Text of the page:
We stopped again tp see the Kaew Kermol Cave, which unlike most caves, has crystals instead of the usual stalactites and stalagmites. There were a couple of problems with the cave. They had tried to ventilate the cave, the ventilation system was very unsophisticated and the dirty air had made the crystals less than pristine. Now the ventilation system had been turned off, but the cave had no ventilation and it was hard to breathe at the bottom. On top of all that, they didn't allow photographs in the cave,so we can't show you what we saw.
Entrance to Kaew Komol Cave and our hotel in Mae Hong Sorn
Once we had checked in, the plan was to go to a nearby temple and watch the sun set, but Pop hadn't realized how early sunset took place and by the time we arrived, the sun had long gone ! Very frustrating. We had to settle for pictures of the temple in the fading light and a view of the city as it went dark.
The lights come on in the town below the temple
The pagodas at the temple glow in the fading light and Pop explains to Kris how she can make an offering by placing a plant on the shrine
The next day, before leaving Mae Hong Sorn, we went to the local market for breakfast.
Kris and Pop wait for breakfast to be served and Kris tucks in to her ground rice and vegetable breakfast
Fish and flowers are just a couple of the many items on sale in the market
Outside the market, we ran into a parade. Pop said it was Sports Day at the local school
The traditional dancer was pretty but we weren't quite sure about the significance of the "vegetable ladies"
We stopped at the Mae Hong Sorn temple on our way out.
The temple had a beautiful roof. We followed local custom and tried "walking meditation" around the Pagoda
We left Mae Hong Sorn and picked up a boat to the Karen "long-neck" village. It was a pretty ride along the river.
Boats at the side of the river and our boat turns a corner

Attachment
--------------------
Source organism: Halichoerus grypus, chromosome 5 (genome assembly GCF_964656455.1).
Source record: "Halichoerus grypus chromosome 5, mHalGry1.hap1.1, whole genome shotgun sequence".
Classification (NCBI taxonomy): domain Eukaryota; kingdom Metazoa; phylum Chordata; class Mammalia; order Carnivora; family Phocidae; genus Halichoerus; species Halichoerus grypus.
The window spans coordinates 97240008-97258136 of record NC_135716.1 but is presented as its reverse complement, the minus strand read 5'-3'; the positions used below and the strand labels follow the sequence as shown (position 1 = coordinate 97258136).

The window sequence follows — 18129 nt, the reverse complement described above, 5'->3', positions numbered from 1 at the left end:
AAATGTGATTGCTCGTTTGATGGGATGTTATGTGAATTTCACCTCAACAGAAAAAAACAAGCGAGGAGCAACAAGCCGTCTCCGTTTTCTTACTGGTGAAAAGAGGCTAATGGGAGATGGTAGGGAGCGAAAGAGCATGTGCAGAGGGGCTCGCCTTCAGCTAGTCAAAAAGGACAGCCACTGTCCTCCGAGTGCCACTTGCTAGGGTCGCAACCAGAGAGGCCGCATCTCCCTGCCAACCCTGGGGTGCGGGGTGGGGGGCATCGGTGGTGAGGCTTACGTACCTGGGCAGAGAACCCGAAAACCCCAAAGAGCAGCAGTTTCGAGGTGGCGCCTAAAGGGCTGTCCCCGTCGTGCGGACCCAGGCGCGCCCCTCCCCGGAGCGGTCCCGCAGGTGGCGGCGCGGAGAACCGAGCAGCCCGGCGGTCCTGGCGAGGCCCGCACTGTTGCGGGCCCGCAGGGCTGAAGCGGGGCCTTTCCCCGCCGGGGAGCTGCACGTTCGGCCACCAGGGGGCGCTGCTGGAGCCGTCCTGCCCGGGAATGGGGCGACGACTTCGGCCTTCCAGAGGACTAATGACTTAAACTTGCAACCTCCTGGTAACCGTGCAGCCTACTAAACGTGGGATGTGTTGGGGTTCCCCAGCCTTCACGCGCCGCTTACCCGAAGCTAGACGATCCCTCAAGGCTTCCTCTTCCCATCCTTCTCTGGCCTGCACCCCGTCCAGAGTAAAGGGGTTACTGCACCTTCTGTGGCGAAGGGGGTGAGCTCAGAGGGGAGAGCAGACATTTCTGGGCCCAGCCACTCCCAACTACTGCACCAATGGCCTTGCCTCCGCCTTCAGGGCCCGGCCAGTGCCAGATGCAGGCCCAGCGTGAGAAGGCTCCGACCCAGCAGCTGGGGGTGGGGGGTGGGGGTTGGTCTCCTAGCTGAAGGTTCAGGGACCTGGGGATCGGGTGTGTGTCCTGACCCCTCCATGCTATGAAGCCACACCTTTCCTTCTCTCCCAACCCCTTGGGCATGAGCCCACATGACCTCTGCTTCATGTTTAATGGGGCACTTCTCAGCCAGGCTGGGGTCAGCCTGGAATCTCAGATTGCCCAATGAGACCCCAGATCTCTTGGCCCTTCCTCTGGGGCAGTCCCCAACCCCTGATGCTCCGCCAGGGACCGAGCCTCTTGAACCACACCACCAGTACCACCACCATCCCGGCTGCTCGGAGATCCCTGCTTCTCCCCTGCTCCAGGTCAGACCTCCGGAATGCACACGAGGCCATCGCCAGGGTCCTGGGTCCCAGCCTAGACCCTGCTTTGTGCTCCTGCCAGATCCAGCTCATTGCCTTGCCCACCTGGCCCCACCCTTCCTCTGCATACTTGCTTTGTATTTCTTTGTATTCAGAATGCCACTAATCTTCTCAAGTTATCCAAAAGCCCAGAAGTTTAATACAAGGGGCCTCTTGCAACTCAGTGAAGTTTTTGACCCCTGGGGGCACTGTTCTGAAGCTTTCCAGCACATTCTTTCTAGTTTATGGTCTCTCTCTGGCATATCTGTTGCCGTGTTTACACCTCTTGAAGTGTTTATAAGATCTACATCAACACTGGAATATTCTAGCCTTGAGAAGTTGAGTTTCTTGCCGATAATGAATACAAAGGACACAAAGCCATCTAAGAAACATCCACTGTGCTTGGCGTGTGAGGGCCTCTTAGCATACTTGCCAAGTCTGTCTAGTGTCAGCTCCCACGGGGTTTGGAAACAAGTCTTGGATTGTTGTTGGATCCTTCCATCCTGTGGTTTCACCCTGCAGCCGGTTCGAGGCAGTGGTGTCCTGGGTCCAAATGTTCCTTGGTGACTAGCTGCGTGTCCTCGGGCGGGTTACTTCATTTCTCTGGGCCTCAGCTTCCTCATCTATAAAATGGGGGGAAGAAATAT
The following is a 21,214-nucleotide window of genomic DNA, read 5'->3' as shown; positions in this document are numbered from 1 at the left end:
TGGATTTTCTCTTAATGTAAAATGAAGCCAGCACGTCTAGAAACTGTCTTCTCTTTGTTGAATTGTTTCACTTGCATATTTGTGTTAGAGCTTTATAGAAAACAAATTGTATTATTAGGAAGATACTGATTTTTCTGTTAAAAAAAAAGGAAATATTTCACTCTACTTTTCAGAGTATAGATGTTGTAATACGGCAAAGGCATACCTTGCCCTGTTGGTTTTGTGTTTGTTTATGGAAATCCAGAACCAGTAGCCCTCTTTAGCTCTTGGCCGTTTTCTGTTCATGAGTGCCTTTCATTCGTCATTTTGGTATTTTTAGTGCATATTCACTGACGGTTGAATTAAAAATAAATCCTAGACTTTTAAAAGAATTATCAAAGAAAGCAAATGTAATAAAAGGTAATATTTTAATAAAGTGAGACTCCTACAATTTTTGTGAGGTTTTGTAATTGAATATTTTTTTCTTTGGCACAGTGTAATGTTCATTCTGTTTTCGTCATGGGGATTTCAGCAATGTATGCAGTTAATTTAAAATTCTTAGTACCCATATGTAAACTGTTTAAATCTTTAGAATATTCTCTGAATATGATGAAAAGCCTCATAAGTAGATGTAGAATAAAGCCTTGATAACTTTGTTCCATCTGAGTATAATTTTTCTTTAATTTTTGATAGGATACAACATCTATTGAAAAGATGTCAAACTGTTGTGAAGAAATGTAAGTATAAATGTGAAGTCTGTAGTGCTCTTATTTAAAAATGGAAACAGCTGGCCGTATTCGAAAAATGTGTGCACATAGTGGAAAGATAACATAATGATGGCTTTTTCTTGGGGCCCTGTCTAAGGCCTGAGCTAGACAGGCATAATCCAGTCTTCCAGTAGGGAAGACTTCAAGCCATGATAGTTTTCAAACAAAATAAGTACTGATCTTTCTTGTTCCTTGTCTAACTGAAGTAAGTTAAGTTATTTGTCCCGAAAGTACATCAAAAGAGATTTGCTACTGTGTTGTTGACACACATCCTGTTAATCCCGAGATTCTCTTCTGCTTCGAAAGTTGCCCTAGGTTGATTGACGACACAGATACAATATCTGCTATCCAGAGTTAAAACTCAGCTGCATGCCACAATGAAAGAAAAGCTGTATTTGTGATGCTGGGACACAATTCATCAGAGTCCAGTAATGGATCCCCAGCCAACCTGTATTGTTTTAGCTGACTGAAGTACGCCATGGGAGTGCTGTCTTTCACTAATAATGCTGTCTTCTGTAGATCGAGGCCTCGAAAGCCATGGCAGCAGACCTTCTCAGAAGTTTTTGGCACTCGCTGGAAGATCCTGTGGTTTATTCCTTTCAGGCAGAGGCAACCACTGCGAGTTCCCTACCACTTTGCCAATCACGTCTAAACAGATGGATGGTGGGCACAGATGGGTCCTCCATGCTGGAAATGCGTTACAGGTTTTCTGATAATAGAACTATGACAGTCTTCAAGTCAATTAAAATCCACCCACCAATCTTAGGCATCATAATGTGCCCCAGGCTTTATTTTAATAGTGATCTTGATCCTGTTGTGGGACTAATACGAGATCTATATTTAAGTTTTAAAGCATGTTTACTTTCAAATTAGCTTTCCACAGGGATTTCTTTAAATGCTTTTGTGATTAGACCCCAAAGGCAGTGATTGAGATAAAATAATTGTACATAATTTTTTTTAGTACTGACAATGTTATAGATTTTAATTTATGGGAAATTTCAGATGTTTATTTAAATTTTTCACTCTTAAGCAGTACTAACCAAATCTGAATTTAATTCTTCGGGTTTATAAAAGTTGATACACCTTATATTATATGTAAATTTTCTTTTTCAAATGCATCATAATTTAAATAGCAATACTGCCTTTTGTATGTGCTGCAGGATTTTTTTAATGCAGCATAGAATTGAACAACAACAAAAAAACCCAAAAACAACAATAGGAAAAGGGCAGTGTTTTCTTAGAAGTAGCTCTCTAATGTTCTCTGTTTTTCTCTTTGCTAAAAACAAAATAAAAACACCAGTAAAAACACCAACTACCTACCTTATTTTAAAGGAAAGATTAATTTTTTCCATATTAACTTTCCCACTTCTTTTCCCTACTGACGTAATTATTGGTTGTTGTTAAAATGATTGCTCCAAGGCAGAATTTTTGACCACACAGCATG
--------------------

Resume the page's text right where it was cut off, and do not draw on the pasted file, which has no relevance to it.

They are called the "long necks" because the women beautify themselves by wrapping brass rings around their necks. Girls start with one ring at age 5 and gradually add rings over the years.
One lady poses for a picture while another weaves using a very traditional loom
Kris tries the long neck "look" and makes friends with young Karen girl who wasn't part of the tribe using the rings
A Karen lady weaves leaves to make a roof covering and another smiles for the camera
A cute smile for the camera (notice the extended earlobes)
After leaving the village, we continued on our way to Pai, stopping at a pretty park, (The Fish Cave Park) which has a natural cave fed by a spring which attracts a lot of fish.
The Fish Cave Park and the fish that gather there to be fed by the visitors
Paul enjoys a break on a tree branch over the river
We arrived in Pai and checked into our hotel, the Baantawan Guest House and then went for a walk around the town.
The Baantawan Guest House and a vendor on the streets of Pai sells flutes he makes and plays himself
Kris checks out the many vendors along the main street of Pai
And this time we made it to the sunset BEFORE the sun went down
Next morning, Paul went to see if he could catch the sunrise. Although the sunrise was a none event, the early morning twilight was pretty
After leaving Pai, we stopped briefly at a Chinese Village (Pai has many Chinese refugees). The highlight was a vertical merry-go-round.
Not sure what the Chinese call this device but it seemed like fun.
World War II Memorial Bridge. Originally built by the Japanese but rebuilt a couple of times since
We also stopped at a National Park containing Geysers - Doi Phang National Park
Kris makes her way along the rather badly worn boardwalk to the Geysers
The Geysers blow steam and water high into the air
From the Geysers, we headed back to Chiang Mai airport and our last stop in Thailand, Bangkok.